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(cover: Departure II, 2010 by Jean Hearst)

The Liberation of the Jew by Albert Memmi (translated from the French by Judy Hyun; 86,000 words)

In this book, written after
The Colonizer and the Colonized and Portrait of a Jew, Albert Memmi writes, “It is true that all oppression has a strong tendency to become a total oppression, but it is a question of degree and nuance, of generalities and accent. The specific conditions of each oppression consists precisely of such degrees and particular intonations. The Jew is not oppressed as a member of a class, which distinguishes him from the proletariat, for example. Nor is he oppressed as a member of a biological group, which distinguishes him from Negroes or women. He is affected as a member of a total, social, cultural, political and historical group. In other words, the Jew is oppressed as a member of a people, a minor people, a dispersed people, a people always and everywhere in the minority (which distinguished him from the colonized, also oppressed as a people, but a people in the majority). [...] The Jew must be liberated from oppression, and Jewish culture must be liberated from religion. This double liberation can be found in the same course of action — the fight for [the State of] Israel.”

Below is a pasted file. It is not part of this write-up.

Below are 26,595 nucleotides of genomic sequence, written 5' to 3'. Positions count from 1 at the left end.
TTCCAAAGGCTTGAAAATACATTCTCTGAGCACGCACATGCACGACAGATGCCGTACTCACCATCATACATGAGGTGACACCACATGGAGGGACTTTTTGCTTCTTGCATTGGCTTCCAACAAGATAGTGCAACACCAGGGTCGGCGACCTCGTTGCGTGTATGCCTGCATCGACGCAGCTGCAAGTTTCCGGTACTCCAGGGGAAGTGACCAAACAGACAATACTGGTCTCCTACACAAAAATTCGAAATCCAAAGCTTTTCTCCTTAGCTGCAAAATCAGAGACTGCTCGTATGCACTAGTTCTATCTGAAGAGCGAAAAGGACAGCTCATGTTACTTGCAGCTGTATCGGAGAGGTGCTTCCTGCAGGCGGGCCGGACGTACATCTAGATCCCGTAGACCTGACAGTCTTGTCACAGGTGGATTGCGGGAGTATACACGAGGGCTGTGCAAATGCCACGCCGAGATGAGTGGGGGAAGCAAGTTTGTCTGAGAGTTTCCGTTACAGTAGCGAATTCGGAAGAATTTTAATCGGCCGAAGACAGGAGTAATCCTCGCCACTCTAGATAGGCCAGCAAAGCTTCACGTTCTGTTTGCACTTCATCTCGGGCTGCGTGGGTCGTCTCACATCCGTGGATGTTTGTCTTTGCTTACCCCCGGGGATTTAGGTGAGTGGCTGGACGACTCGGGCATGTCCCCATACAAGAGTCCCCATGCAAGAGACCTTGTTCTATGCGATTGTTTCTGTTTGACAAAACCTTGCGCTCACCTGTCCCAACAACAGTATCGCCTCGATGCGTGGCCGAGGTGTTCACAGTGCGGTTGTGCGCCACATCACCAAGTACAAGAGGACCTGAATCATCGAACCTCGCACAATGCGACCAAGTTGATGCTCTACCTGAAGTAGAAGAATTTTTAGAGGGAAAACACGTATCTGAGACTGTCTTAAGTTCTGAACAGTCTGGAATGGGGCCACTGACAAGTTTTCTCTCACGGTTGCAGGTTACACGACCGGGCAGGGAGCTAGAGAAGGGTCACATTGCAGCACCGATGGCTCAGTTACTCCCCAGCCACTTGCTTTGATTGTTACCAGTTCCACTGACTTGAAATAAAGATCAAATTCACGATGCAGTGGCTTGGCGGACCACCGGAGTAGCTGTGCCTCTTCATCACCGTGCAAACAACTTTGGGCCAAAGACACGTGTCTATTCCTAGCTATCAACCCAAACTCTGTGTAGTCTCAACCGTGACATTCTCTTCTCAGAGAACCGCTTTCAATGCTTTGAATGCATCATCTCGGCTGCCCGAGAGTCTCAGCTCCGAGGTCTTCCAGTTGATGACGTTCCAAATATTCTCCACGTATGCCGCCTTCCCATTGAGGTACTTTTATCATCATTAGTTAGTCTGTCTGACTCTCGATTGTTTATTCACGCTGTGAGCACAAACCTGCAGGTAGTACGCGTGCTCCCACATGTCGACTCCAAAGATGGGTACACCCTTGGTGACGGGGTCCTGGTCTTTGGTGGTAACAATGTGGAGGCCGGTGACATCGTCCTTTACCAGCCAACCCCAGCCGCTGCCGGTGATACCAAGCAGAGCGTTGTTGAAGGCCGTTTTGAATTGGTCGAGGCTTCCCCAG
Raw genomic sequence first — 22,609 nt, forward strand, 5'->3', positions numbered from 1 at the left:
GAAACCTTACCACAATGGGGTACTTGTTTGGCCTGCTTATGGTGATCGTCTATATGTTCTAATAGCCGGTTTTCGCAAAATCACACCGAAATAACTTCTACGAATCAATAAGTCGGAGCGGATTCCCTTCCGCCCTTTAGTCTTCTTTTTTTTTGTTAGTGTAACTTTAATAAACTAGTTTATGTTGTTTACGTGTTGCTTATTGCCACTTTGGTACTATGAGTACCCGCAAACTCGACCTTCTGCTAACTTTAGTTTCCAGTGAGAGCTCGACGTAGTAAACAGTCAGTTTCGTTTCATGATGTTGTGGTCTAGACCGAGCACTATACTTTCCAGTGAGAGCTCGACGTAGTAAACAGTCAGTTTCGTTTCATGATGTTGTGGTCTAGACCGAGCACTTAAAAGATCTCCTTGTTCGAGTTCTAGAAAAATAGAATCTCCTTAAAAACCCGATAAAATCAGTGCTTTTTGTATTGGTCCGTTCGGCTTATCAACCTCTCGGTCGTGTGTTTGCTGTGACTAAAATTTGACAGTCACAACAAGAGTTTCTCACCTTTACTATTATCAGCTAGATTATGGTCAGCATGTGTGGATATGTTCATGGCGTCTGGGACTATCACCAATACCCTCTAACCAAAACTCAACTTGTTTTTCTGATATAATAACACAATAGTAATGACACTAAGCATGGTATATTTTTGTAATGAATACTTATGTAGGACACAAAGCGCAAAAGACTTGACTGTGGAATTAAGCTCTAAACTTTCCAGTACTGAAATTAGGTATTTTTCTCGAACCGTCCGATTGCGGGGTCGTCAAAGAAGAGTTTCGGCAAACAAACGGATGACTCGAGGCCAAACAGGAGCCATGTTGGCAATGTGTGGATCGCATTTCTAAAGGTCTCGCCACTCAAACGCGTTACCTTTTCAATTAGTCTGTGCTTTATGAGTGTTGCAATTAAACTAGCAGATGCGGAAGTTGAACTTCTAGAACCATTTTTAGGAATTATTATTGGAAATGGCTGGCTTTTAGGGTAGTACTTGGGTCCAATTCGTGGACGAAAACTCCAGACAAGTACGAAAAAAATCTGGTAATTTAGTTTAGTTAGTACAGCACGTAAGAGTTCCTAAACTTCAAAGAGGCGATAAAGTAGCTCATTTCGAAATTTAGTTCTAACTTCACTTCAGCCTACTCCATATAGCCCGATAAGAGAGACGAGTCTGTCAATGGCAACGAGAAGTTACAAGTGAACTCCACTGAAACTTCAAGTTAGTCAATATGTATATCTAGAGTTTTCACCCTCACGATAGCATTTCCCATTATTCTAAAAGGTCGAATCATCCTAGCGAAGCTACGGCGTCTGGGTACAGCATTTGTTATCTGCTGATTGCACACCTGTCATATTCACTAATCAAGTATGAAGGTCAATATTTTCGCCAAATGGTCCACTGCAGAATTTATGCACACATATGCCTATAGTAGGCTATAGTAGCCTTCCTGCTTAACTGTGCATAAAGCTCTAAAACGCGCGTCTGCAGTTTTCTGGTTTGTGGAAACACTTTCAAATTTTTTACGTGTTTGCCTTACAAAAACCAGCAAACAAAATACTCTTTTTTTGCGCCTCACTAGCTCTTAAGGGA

Portrait of a Jew and The Liberation of the Jew “form a whole: the beginning and the outcome of a passionate quest. The first offers a diagnosis, the second a remedy. [...] Both are written with moving sincerity [...] As a personal document, Memmi’s introspective study is valuable. Thought-provoking and disturbing in the best sense of the word, it allows us to look into the tormented mind and soul of a distinguished Jewish writer who aspires to live honestly while belonging simultaneously to two worlds. His doubts and affirmations carry the weight of testimony.” — Elie Wiesel, The New York Times

Portrait of a Jew and The Liberation of the Jew [are] filled with a Jewish existentialism marked by quest for identity and self-affirmation far more psychological and sociological than traditionally religious.” — Richard Locke, The New York Times

The Liberation of the Jew] is in large measure a personal record. It is a moving record [...] The poignancy of this unique work stems from its being a courageous self-analysis by a highly sensitive artist. Its confessional honesty is complete.” — Louis Schwartzman, Journal of Jewish Education